Nou/j or Mind which is essentially and not casually directed upon them which in being directed upon them can be said to intend and love only itself and which in being directed upon them all undividedly also unifies them all and holds them all together. We may in short place a pure and necessary love for the highest values at the heart of the cosmos a burning flame of the purest zeal and in this love subject and object will only be vestigially distinct: the love with which these values should be loved is the love with which they are loved and vice versa and norm and nature are one. And the highest values are all united since the love of them all is indivisible even if in concrete cases one must yield precedence to the other. The mystical pole of the world where this flame of love burns has further an intelligible necessity of existence which nothing in cave-life can possess. It is not the existence proper to instances from the standpoint of instances it can even be denominated as a limit a case of nonexistence but it none the less is presupposed by the sense and content of all instances and of all instantial minds. There can be instances of various sorts some embodying one value and some another and some deviating much or little from their ideal exemplars but the whole framework of their possibility lies in the pure zeal of which we have been speaking our thought being based on the quite unfashionable Platonic assumption that there is a two-way connection between value and being nothing being capable of being which is not in some respect a specification or distortion of good as nothing is good which does not in some perfect or imperfect or distorted form exist.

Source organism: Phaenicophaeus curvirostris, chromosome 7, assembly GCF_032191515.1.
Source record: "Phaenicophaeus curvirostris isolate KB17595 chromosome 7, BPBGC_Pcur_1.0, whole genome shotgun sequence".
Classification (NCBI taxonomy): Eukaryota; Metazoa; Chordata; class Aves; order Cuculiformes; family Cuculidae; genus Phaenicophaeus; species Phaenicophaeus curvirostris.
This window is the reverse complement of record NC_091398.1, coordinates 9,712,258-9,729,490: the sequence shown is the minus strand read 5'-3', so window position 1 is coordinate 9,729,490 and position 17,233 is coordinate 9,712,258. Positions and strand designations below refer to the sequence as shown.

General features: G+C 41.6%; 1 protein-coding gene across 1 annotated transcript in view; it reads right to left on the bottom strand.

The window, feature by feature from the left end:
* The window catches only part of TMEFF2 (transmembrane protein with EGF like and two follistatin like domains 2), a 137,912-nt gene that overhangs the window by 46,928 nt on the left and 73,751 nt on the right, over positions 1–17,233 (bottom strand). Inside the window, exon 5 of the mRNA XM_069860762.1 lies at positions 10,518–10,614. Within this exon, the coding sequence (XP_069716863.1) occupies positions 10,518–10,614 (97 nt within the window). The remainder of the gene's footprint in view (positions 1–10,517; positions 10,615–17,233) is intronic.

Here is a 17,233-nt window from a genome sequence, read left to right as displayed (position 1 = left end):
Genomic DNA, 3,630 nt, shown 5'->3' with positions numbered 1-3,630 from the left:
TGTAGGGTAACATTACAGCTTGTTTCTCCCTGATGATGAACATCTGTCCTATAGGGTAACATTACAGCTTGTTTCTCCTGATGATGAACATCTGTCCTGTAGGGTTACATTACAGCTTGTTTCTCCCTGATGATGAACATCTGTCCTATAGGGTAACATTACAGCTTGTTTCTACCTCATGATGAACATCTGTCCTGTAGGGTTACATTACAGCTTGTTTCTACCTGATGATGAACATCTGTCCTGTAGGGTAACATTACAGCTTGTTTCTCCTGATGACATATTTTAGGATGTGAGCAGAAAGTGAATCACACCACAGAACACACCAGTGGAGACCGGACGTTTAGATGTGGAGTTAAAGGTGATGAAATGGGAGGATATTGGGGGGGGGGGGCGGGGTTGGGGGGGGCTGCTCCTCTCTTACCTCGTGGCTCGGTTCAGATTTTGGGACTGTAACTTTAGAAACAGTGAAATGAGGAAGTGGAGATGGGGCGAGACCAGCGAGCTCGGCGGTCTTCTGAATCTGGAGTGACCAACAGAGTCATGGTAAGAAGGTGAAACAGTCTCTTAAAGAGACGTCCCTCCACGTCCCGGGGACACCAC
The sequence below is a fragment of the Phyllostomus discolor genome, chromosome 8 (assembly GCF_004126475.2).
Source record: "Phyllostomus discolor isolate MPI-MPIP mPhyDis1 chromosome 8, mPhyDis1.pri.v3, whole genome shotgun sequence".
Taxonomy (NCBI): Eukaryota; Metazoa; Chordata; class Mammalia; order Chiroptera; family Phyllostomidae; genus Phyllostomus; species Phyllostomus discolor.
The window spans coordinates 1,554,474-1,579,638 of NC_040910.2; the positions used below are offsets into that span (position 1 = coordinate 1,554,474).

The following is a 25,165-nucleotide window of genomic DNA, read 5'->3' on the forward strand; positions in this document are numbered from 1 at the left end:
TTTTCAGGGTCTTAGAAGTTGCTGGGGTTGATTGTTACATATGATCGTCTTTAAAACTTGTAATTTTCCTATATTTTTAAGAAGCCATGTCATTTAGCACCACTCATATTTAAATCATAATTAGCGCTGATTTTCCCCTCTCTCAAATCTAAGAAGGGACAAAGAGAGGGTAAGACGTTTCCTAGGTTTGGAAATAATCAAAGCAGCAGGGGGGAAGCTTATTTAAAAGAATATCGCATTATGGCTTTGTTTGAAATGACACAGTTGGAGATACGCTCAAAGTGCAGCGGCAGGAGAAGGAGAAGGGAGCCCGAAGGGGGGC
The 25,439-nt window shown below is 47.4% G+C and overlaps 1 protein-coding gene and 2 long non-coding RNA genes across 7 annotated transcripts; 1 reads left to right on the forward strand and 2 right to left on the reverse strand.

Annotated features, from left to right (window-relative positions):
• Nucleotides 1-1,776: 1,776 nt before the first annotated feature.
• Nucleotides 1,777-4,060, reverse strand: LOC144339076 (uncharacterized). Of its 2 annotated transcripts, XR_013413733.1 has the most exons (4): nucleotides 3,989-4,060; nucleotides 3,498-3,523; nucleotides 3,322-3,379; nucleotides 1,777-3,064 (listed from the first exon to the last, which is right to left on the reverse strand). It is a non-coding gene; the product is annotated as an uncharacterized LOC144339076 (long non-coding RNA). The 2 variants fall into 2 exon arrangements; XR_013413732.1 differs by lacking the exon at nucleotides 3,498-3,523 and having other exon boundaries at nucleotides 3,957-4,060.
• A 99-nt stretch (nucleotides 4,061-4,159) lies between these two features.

The flame of pure zeal we have mentioned which is also a flame of pure insight we therefore place at the centre of our mystical geography. It would however be both wrong and absurd only to place it there. A religious object which lies outside of the contingencies which radiate from it and which approximate to it or fall short of it would be a vain flame burning in the void and would not in fact represent the highest values in union since there would be countless valuable things however one-sided and imperfect that would not be part of it. As Hegel rightly saw absolutes and infinites that merely lie beyond the conditioned and finite are also merely another case of the conditioned and finite: the true absolute must embrace and annul the conditioned and finite must leave no place for anything beyond itself. This is not necessarily a pantheistic opinion: it is rather as Hegel said of Spinozism an acosmistic one one that annuls the cosmos. It is the same vision which haunted the thought of Augustine when he found it hard to point to anything anywhere that was not even in its defects the product of some form of Grace. The mystical centre of the universe must therefore be thought of as one of those points which by their fluxion generate a whole geometry: it must be as much everywhere as at the centre. Each existent individual even a corrupt and distorted one must represent some specification of its pure variability and this is what we sometimes feel when we see some rather poor object or person suddenly bathed in ineffable glory: there is always something in everything that resists every attempt to batter or abuse it and which reveals the Most High in propria persona. The effort of the various things in the world towards this or that form or distortion of goodness may be regarded as their effort their work and we can treat the world's centre as merely inspiring them as moving them through love. But we can just as well see in the pattern and behaviour of all individual beings the infinite creativity of the mystical centre as well as its universal redemptive activity.